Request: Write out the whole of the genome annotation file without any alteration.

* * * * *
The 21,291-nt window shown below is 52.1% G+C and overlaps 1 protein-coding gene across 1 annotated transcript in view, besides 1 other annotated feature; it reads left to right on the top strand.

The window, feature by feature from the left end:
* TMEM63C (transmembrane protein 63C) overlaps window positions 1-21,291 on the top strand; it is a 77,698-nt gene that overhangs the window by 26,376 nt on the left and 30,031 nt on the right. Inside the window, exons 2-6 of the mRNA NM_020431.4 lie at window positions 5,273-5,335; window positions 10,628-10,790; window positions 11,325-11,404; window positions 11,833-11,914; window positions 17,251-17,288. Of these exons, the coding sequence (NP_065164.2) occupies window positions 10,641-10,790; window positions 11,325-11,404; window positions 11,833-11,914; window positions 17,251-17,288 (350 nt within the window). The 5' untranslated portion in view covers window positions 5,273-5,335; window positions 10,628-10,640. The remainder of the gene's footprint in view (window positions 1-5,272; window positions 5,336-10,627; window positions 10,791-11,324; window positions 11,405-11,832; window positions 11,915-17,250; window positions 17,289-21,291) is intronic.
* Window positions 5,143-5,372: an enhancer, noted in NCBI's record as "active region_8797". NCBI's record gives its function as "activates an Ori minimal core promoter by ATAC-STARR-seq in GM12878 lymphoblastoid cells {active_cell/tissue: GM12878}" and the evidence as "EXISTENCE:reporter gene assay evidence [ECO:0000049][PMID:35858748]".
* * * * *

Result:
The 21,291-nt window shown below is 52.1% G+C and overlaps 1 protein-coding gene across 1 annotated transcript in view, besides 1 other annotated feature; it reads left to right on the top strand.

The window, feature by feature from the left end:
* TMEM63C (transmembrane protein 63C) overlaps window positions 1-21,291 on the top strand; it is a 77,698-nt gene that overhangs the window by 26,376 nt on the left and 30,031 nt on the right. Inside the window, exons 2-6 of the mRNA NM_020431.4 lie at window positions 5,273-5,335; window positions 10,628-10,790; window positions 11,325-11,404; window positions 11,833-11,914; window positions 17,251-17,288. Of these exons, the coding sequence (NP_065164.2) occupies window positions 10,641-10,790; window positions 11,325-11,404; window positions 11,833-11,914; window positions 17,251-17,288 (350 nt within the window). The 5' untranslated portion in view covers window positions 5,273-5,335; window positions 10,628-10,640. The remainder of the gene's footprint in view (window positions 1-5,272; window positions 5,336-10,627; window positions 10,791-11,324; window positions 11,405-11,832; window positions 11,915-17,250; window positions 17,289-21,291) is intronic.
* Window positions 5,143-5,372: an enhancer, noted in NCBI's record as "active region_8797". NCBI's record gives its function as "activates an Ori minimal core promoter by ATAC-STARR-seq in GM12878 lymphoblastoid cells {active_cell/tissue: GM12878}" and the evidence as "EXISTENCE:reporter gene assay evidence [ECO:0000049][PMID:35858748]".